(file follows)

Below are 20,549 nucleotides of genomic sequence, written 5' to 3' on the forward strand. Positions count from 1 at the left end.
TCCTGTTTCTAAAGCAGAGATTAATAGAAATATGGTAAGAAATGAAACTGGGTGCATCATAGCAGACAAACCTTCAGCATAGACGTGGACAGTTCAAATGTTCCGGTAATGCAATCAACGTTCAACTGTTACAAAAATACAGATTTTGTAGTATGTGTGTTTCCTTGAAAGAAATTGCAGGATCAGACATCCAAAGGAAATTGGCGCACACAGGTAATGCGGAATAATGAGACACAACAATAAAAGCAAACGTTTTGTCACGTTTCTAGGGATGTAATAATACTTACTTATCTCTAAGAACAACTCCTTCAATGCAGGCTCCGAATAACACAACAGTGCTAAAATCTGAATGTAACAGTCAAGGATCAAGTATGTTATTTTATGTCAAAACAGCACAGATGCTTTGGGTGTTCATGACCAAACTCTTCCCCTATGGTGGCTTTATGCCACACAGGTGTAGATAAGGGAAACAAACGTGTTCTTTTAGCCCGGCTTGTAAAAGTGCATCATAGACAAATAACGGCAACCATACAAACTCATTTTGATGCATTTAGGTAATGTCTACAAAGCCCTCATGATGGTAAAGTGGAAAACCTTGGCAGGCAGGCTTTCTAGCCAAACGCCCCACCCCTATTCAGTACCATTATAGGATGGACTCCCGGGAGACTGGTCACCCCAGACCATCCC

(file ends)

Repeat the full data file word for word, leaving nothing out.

Below are 20,549 nucleotides of genomic sequence, written 5' to 3' on the forward strand. Positions count from 1 at the left end.
TCCTGTTTCTAAAGCAGAGATTAATAGAAATATGGTAAGAAATGAAACTGGGTGCATCATAGCAGACAAACCTTCAGCATAGACGTGGACAGTTCAAATGTTCCGGTAATGCAATCAACGTTCAACTGTTACAAAAATACAGATTTTGTAGTATGTGTGTTTCCTTGAAAGAAATTGCAGGATCAGACATCCAAAGGAAATTGGCGCACACAGGTAATGCGGAATAATGAGACACAACAATAAAAGCAAACGTTTTGTCACGTTTCTAGGGATGTAATAATACTTACTTATCTCTAAGAACAACTCCTTCAATGCAGGCTCCGAATAACACAACAGTGCTAAAATCTGAATGTAACAGTCAAGGATCAAGTATGTTATTTTATGTCAAAACAGCACAGATGCTTTGGGTGTTCATGACCAAACTCTTCCCCTATGGTGGCTTTATGCCACACAGGTGTAGATAAGGGAAACAAACGTGTTCTTTTAGCCCGGCTTGTAAAAGTGCATCATAGACAAATAACGGCAACCATACAAACTCATTTTGATGCATTTAGGTAATGTCTACAAAGCCCTCATGATGGTAAAGTGGAAAACCTTGGCAGGCAGGCTTTCTAGCCAAACGCCCCACCCCTATTCAGTACCATTATAGGATGGACTCCCGGGAGACTGGTCACCCCAGACCATCCC